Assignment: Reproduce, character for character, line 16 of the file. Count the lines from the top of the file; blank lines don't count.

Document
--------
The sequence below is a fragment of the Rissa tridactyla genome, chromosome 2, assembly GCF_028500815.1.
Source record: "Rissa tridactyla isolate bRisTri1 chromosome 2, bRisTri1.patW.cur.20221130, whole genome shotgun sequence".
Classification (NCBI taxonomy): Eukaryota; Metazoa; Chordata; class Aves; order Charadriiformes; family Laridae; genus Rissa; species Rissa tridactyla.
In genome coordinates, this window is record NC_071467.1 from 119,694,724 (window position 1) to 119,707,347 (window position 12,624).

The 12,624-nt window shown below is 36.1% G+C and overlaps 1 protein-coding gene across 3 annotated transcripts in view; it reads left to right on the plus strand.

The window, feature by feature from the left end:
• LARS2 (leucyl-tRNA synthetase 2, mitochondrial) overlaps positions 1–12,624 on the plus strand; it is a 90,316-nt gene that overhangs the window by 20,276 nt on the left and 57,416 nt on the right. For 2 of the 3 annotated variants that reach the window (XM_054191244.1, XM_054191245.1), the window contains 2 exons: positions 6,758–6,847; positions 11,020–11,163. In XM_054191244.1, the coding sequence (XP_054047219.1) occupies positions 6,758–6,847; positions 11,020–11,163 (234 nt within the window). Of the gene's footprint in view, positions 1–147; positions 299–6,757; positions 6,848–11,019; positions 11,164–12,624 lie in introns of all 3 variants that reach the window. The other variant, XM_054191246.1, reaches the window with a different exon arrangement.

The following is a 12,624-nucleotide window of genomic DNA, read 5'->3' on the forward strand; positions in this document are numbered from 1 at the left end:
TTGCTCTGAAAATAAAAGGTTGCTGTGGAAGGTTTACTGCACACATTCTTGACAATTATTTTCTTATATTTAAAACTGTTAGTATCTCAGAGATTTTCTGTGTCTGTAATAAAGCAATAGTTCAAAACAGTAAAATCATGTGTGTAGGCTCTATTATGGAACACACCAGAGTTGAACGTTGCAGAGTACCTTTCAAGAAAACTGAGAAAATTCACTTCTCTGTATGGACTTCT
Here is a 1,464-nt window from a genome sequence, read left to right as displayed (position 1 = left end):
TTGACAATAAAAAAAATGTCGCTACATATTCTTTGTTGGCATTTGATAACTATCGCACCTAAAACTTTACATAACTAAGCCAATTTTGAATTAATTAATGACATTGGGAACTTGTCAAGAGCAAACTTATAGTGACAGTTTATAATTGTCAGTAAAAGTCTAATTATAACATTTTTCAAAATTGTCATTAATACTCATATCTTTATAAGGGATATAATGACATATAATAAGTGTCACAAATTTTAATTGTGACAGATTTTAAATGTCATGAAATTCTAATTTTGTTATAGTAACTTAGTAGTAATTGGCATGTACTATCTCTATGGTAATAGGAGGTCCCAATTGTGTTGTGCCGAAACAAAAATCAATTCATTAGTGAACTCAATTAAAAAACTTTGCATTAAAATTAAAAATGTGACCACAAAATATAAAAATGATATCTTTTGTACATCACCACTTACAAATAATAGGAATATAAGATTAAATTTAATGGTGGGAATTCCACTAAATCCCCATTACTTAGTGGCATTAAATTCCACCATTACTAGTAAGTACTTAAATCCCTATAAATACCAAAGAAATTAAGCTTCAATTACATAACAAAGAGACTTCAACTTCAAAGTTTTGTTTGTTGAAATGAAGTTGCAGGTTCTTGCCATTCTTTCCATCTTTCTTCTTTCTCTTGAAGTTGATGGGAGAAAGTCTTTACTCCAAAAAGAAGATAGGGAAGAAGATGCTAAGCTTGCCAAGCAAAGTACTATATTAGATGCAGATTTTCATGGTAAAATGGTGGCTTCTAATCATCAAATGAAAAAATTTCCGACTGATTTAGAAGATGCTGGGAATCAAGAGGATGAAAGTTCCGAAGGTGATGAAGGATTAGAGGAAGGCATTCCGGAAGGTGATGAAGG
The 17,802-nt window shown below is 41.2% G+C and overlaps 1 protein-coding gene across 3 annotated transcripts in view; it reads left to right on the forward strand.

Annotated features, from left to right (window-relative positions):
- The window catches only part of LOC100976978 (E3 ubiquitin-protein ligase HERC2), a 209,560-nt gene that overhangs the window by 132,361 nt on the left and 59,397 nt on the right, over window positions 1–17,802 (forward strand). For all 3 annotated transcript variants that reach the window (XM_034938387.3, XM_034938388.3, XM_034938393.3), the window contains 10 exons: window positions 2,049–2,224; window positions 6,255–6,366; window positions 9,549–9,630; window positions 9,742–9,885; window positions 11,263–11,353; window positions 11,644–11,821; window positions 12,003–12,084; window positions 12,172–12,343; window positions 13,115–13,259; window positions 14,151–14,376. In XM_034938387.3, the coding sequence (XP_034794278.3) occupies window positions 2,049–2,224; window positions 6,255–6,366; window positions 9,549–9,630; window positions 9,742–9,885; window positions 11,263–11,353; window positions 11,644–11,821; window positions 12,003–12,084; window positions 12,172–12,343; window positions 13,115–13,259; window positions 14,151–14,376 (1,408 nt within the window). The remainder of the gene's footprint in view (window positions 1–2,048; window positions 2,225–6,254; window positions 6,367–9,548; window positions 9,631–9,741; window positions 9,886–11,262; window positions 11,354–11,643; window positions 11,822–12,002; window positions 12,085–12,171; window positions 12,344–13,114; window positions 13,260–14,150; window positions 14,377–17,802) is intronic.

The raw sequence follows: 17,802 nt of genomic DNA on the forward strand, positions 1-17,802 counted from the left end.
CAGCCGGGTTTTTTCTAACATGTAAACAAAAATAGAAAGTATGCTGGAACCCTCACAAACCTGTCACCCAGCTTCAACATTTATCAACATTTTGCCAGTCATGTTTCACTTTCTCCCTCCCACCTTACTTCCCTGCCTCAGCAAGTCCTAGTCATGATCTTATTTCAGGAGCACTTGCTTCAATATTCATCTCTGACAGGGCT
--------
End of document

CAGCCGGGTTTTTTCTAACATGTAAACAAAAATAGAAAGTATGCTGGAACCCTCACAAACCTGTCACCCAGCTTCAACATTTATCAACATTTTGCCAGTCATGTTTCACTTTCTCCCTCCCACCTTACTTCCCTGCCTCAGCAAGTCCTAGTCATGATCTTATTTCAGGAGCACTTGCTTCAATATTCATCTCTGACAGGGCT